Safety and security

Washington State Ferries follows a U.S. Coast Guard approved safety and security plan. All riders should be aware of the following:

The role of all riders

All riders have an important role to play in preventing a terrorist act from occurring at a WSF terminal or on a ferry. Riders represent the best “eyes and ears” for detecting something out of the ordinary, or “just not right.” Here are a few suggestions of what riders can do:

  • Be observant: If something doesn't look right, trust your instincts and report what you observed as accurately as possible to a crewmember, terminal employee or law enforcement official.
  • Do not leave any personal belongings unattended, even for a few minutes. Items that are not deemed to be a suspicious package will be treated as “lost and found” and removed from the vessel or terminal.
  • Be aware of what items are not allowed on a ferry and make sure they are not in your vehicle or a part of your carry-on items.
  • Follow security-related instructions given to you by WSF employees or WSP troopers.
  • Do not leave behind a bicycle or vehicle. These items can trigger a significant security response and affect schedules. Washington Administrative Code 468-300-040 allows WSF to impose penalty charges for the owner of vehicles without drivers.

The role of those driving a vehicle onto a ferry

Anyone driving aboard a ferry should be aware of potentially unsafe conditions and make every effort to create a safe environment. Drivers are responsible for the control of their vehicle and should make adjustments as needed to drive safely and avoid collisions.

If requested, terminal and vessel crews are available to assist drivers in navigating aboard a ferry, but each driver remains responsible for their actions and consequences related to the maneuvering of their vehicle. Refer to Revised Code of Washington 46.61 “Rules of the Road” regarding your legal responsibilities.

All vehicles are subject to screening

Washington State Patrol (WSP) troopers may walk among vehicles in the holding lanes at all terminals for the purpose of ensuring illegal explosive materials are not taken aboard. The troopers may be accompanied by explosive-detection dogs. The dogs are trained to detect explosive materials only. If the dog detects explosive materials, the vehicle will be physically inspected and will not be allowed onto a ferry until the situation is resolved.

Federal regulations state that entry into a terminal and boarding a vessel are deemed valid consent to the screening or inspection of vehicles. Anyone who refuses a screening or inspection will not be allowed on board a ferry.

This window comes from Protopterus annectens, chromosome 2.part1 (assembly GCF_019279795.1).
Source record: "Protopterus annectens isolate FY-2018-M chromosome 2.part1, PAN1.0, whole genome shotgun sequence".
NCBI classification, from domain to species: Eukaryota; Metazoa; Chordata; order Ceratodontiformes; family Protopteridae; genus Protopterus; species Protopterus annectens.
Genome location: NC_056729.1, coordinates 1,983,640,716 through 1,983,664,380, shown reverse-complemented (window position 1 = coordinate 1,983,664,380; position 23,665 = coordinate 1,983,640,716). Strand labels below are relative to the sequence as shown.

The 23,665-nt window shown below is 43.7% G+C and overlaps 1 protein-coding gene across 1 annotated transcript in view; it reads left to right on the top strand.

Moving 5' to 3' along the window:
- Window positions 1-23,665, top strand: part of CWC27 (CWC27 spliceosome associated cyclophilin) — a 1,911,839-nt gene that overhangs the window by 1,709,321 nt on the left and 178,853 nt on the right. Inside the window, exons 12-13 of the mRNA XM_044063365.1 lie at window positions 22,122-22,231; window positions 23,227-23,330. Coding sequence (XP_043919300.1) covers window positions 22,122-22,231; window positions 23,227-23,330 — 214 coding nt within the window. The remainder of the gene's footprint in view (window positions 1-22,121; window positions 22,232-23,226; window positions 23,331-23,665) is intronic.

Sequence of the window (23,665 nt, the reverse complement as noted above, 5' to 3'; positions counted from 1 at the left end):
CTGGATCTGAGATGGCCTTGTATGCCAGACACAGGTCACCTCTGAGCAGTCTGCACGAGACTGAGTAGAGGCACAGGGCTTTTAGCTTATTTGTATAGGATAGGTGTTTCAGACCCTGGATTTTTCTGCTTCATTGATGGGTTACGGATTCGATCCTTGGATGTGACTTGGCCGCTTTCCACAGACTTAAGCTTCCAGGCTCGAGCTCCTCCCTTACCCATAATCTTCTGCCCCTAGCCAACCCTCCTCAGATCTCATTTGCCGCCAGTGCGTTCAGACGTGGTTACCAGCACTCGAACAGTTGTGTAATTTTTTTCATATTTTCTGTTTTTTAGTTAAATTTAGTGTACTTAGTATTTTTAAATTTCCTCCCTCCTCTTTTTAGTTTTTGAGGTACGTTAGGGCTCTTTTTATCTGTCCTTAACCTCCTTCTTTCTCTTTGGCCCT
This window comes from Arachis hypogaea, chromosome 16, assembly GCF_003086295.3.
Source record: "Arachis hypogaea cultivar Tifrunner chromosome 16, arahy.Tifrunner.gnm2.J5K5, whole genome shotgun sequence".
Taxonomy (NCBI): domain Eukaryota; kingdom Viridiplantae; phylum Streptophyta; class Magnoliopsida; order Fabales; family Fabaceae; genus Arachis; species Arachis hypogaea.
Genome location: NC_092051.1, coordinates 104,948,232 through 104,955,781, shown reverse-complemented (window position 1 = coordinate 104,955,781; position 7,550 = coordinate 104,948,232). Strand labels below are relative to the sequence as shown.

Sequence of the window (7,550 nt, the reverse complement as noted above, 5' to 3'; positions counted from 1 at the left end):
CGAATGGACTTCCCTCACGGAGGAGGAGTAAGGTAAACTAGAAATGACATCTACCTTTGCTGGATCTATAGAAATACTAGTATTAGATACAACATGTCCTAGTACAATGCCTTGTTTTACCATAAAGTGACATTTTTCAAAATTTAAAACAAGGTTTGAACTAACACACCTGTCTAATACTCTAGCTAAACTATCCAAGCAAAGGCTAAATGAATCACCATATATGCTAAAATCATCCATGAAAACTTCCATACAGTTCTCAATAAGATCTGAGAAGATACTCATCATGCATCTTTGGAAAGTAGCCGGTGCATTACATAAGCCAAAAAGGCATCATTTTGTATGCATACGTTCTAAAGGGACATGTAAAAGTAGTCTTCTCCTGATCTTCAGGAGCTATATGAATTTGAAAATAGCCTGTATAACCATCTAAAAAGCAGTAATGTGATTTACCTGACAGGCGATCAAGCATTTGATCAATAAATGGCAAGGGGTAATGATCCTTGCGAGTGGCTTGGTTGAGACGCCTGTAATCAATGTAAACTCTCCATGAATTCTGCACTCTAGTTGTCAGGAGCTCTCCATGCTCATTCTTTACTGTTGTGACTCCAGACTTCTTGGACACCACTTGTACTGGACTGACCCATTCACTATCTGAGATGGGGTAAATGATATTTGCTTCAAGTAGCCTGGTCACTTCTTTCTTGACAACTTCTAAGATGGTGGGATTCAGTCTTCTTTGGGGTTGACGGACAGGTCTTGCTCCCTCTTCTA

Captain’s permission required to disembark the vessel

Once loading begins before each sailing, the captain’s permission is required to disembark the vessel. If a rider needs to disembark shortly after boarding, they will need to explain the circumstances to a crewmember. The crewmember will then alert the captain, who will resolve the situation and make a final determination. The captain may ask the rider to show a valid piece of identification.

If a person would like to assist a rider in boarding, but does not plan to travel themselves, they will need to alert a ticket seller or terminal employee as early in the boarding process as possible.

A rider that gets off of a ferry, or attempts to get off a ferry without permission will be considered suspicious and may cause sailing delays as the situation is investigated.

Maritime Security (MARSEC) Levels

The USCG uses a three-tiered system of Maritime Security (MARSEC) Levels to reflect the threat environment to the marine elements of the national transportation system in general or WSF in particular. Signs displaying the current MARSEC Level are posted in terminals and on vessels.

  • At MARSEC Level 1, which represents normal day-to-day security, only select measures contained in WSF’s security plan will be implemented.
  • At MARSEC Levels 2 or 3, more security procedures will apply, such as increased vehicle screening. WSP troopers may need to supplement the dog screening with physical inspections of enclosed compartment areas to meet requirements. A typical physical screening will include a visual inspection by a trooper of enclosed compartment areas.